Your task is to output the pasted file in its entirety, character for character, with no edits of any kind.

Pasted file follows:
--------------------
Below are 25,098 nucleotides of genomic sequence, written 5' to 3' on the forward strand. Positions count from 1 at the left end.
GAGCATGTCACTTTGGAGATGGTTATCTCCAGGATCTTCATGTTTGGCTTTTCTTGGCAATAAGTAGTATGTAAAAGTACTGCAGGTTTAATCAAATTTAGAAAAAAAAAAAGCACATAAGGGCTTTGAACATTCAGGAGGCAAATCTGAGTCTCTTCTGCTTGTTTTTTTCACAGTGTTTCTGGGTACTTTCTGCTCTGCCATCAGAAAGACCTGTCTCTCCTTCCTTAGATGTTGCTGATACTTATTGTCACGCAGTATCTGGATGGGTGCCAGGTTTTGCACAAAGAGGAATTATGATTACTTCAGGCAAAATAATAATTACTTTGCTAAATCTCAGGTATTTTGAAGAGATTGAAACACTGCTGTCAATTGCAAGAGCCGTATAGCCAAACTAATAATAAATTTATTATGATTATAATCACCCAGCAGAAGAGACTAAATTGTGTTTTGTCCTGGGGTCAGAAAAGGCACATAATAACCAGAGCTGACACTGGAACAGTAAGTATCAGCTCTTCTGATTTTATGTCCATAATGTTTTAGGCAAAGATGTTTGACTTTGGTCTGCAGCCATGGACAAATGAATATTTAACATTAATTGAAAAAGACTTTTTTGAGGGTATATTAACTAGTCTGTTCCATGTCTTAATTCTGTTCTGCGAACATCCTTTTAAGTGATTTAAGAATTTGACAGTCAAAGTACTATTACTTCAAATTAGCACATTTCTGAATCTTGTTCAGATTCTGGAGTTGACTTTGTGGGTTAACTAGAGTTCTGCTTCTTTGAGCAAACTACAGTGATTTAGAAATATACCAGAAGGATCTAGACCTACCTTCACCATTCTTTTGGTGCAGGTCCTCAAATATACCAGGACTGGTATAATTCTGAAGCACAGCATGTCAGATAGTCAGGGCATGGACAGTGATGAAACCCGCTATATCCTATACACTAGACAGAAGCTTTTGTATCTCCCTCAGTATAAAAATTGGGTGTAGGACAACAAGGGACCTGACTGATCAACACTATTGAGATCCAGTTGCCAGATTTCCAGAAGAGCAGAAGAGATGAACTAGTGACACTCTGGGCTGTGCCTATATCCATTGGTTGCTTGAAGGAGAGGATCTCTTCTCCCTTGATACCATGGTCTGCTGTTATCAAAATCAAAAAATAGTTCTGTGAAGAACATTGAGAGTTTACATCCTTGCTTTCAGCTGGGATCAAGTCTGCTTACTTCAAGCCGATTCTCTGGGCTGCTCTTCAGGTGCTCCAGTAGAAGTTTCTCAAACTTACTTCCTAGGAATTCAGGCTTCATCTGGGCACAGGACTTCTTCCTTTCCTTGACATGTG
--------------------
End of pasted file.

Below are 25,098 nucleotides of genomic sequence, written 5' to 3' on the forward strand. Positions count from 1 at the left end.
GAGCATGTCACTTTGGAGATGGTTATCTCCAGGATCTTCATGTTTGGCTTTTCTTGGCAATAAGTAGTATGTAAAAGTACTGCAGGTTTAATCAAATTTAGAAAAAAAAAAAGCACATAAGGGCTTTGAACATTCAGGAGGCAAATCTGAGTCTCTTCTGCTTGTTTTTTTCACAGTGTTTCTGGGTACTTTCTGCTCTGCCATCAGAAAGACCTGTCTCTCCTTCCTTAGATGTTGCTGATACTTATTGTCACGCAGTATCTGGATGGGTGCCAGGTTTTGCACAAAGAGGAATTATGATTACTTCAGGCAAAATAATAATTACTTTGCTAAATCTCAGGTATTTTGAAGAGATTGAAACACTGCTGTCAATTGCAAGAGCCGTATAGCCAAACTAATAATAAATTTATTATGATTATAATCACCCAGCAGAAGAGACTAAATTGTGTTTTGTCCTGGGGTCAGAAAAGGCACATAATAACCAGAGCTGACACTGGAACAGTAAGTATCAGCTCTTCTGATTTTATGTCCATAATGTTTTAGGCAAAGATGTTTGACTTTGGTCTGCAGCCATGGACAAATGAATATTTAACATTAATTGAAAAAGACTTTTTTGAGGGTATATTAACTAGTCTGTTCCATGTCTTAATTCTGTTCTGCGAACATCCTTTTAAGTGATTTAAGAATTTGACAGTCAAAGTACTATTACTTCAAATTAGCACATTTCTGAATCTTGTTCAGATTCTGGAGTTGACTTTGTGGGTTAACTAGAGTTCTGCTTCTTTGAGCAAACTACAGTGATTTAGAAATATACCAGAAGGATCTAGACCTACCTTCACCATTCTTTTGGTGCAGGTCCTCAAATATACCAGGACTGGTATAATTCTGAAGCACAGCATGTCAGATAGTCAGGGCATGGACAGTGATGAAACCCGCTATATCCTATACACTAGACAGAAGCTTTTGTATCTCCCTCAGTATAAAAATTGGGTGTAGGACAACAAGGGACCTGACTGATCAACACTATTGAGATCCAGTTGCCAGATTTCCAGAAGAGCAGAAGAGATGAACTAGTGACACTCTGGGCTGTGCCTATATCCATTGGTTGCTTGAAGGAGAGGATCTCTTCTCCCTTGATACCATGGTCTGCTGTTATCAAAATCAAAAAATAGTTCTGTGAAGAACATTGAGAGTTTACATCCTTGCTTTCAGCTGGGATCAAGTCTGCTTACTTCAAGCCGATTCTCTGGGCTGCTCTTCAGGTGCTCCAGTAGAAGTTTCTCAAACTTACTTCCTAGGAATTCAGGCTTCATCTGGGCACAGGACTTCTTCCTTTCCTTGACATGTG